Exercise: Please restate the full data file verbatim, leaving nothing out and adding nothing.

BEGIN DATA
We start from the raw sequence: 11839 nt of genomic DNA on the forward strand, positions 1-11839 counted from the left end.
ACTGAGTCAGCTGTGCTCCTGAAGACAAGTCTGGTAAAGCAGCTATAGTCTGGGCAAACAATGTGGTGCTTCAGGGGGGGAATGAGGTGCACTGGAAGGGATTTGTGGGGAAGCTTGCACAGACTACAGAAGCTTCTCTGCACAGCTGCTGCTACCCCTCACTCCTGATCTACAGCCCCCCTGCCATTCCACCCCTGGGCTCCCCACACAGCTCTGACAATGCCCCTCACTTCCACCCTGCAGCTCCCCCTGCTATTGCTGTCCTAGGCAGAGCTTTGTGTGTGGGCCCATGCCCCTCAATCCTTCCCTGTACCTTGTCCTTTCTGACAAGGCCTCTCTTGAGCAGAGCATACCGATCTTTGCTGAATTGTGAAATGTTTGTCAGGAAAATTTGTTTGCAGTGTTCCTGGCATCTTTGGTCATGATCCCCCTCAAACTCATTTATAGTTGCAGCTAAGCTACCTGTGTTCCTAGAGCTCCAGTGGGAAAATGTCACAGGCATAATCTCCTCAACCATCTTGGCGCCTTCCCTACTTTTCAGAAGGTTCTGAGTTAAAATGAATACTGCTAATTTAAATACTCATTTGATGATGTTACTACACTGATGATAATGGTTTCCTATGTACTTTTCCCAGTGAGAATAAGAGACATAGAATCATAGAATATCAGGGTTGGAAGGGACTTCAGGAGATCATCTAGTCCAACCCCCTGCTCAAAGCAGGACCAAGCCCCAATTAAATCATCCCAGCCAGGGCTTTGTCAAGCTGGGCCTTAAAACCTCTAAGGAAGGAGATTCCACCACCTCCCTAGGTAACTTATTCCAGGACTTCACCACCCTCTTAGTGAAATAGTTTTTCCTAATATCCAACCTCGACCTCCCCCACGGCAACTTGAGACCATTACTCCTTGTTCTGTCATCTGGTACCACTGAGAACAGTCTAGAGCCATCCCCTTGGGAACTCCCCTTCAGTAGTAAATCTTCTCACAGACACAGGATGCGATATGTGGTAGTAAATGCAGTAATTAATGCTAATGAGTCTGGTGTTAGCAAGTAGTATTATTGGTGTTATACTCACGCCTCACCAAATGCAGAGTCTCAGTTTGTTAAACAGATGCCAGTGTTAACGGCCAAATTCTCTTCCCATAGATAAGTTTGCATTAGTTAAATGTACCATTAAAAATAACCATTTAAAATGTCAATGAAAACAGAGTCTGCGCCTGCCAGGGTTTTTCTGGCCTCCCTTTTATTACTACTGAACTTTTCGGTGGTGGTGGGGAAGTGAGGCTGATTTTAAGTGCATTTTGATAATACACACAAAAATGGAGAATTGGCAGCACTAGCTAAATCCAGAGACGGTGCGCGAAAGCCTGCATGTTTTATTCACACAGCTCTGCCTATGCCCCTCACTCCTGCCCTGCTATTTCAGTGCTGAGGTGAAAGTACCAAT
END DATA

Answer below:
We start from the raw sequence: 11839 nt of genomic DNA on the forward strand, positions 1-11839 counted from the left end.
ACTGAGTCAGCTGTGCTCCTGAAGACAAGTCTGGTAAAGCAGCTATAGTCTGGGCAAACAATGTGGTGCTTCAGGGGGGGAATGAGGTGCACTGGAAGGGATTTGTGGGGAAGCTTGCACAGACTACAGAAGCTTCTCTGCACAGCTGCTGCTACCCCTCACTCCTGATCTACAGCCCCCCTGCCATTCCACCCCTGGGCTCCCCACACAGCTCTGACAATGCCCCTCACTTCCACCCTGCAGCTCCCCCTGCTATTGCTGTCCTAGGCAGAGCTTTGTGTGTGGGCCCATGCCCCTCAATCCTTCCCTGTACCTTGTCCTTTCTGACAAGGCCTCTCTTGAGCAGAGCATACCGATCTTTGCTGAATTGTGAAATGTTTGTCAGGAAAATTTGTTTGCAGTGTTCCTGGCATCTTTGGTCATGATCCCCCTCAAACTCATTTATAGTTGCAGCTAAGCTACCTGTGTTCCTAGAGCTCCAGTGGGAAAATGTCACAGGCATAATCTCCTCAACCATCTTGGCGCCTTCCCTACTTTTCAGAAGGTTCTGAGTTAAAATGAATACTGCTAATTTAAATACTCATTTGATGATGTTACTACACTGATGATAATGGTTTCCTATGTACTTTTCCCAGTGAGAATAAGAGACATAGAATCATAGAATATCAGGGTTGGAAGGGACTTCAGGAGATCATCTAGTCCAACCCCCTGCTCAAAGCAGGACCAAGCCCCAATTAAATCATCCCAGCCAGGGCTTTGTCAAGCTGGGCCTTAAAACCTCTAAGGAAGGAGATTCCACCACCTCCCTAGGTAACTTATTCCAGGACTTCACCACCCTCTTAGTGAAATAGTTTTTCCTAATATCCAACCTCGACCTCCCCCACGGCAACTTGAGACCATTACTCCTTGTTCTGTCATCTGGTACCACTGAGAACAGTCTAGAGCCATCCCCTTGGGAACTCCCCTTCAGTAGTAAATCTTCTCACAGACACAGGATGCGATATGTGGTAGTAAATGCAGTAATTAATGCTAATGAGTCTGGTGTTAGCAAGTAGTATTATTGGTGTTATACTCACGCCTCACCAAATGCAGAGTCTCAGTTTGTTAAACAGATGCCAGTGTTAACGGCCAAATTCTCTTCCCATAGATAAGTTTGCATTAGTTAAATGTACCATTAAAAATAACCATTTAAAATGTCAATGAAAACAGAGTCTGCGCCTGCCAGGGTTTTTCTGGCCTCCCTTTTATTACTACTGAACTTTTCGGTGGTGGTGGGGAAGTGAGGCTGATTTTAAGTGCATTTTGATAATACACACAAAAATGGAGAATTGGCAGCACTAGCTAAATCCAGAGACGGTGCGCGAAAGCCTGCATGTTTTATTCACACAGCTCTGCCTATGCCCCTCACTCCTGCCCTGCTATTTCAGTGCTGAGGTGAAAGTACCAAT